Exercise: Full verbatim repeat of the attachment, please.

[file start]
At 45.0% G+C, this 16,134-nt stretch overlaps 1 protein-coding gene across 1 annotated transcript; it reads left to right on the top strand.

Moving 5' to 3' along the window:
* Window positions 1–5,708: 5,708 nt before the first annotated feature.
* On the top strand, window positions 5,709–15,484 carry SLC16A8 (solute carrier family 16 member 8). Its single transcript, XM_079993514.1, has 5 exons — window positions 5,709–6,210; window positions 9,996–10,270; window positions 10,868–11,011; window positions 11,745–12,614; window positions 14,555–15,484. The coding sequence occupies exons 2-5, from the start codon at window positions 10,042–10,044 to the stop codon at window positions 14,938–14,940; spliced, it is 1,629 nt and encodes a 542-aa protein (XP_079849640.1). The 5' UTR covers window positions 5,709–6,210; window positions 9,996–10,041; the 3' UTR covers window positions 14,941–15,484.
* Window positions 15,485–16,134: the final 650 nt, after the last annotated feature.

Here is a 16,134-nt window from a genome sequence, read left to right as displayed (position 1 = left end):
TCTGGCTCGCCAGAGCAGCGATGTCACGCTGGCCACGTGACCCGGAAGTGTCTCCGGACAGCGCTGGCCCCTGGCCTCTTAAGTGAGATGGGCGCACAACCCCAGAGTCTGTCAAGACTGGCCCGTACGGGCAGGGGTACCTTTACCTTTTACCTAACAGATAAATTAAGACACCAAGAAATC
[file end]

At 45.0% G+C, this 16,134-nt stretch overlaps 1 protein-coding gene across 1 annotated transcript; it reads left to right on the top strand.

Moving 5' to 3' along the window:
* Window positions 1–5,708: 5,708 nt before the first annotated feature.
* On the top strand, window positions 5,709–15,484 carry SLC16A8 (solute carrier family 16 member 8). Its single transcript, XM_079993514.1, has 5 exons — window positions 5,709–6,210; window positions 9,996–10,270; window positions 10,868–11,011; window positions 11,745–12,614; window positions 14,555–15,484. The coding sequence occupies exons 2-5, from the start codon at window positions 10,042–10,044 to the stop codon at window positions 14,938–14,940; spliced, it is 1,629 nt and encodes a 542-aa protein (XP_079849640.1). The 5' UTR covers window positions 5,709–6,210; window positions 9,996–10,041; the 3' UTR covers window positions 14,941–15,484.
* Window positions 15,485–16,134: the final 650 nt, after the last annotated feature.

Here is a 16,134-nt window from a genome sequence, read left to right as displayed (position 1 = left end):
TCTGGCTCGCCAGAGCAGCGATGTCACGCTGGCCACGTGACCCGGAAGTGTCTCCGGACAGCGCTGGCCCCTGGCCTCTTAAGTGAGATGGGCGCACAACCCCAGAGTCTGTCAAGACTGGCCCGTACGGGCAGGGGTACCTTTACCTTTTACCTAACAGATAAATTAAGACACCAAGAAATC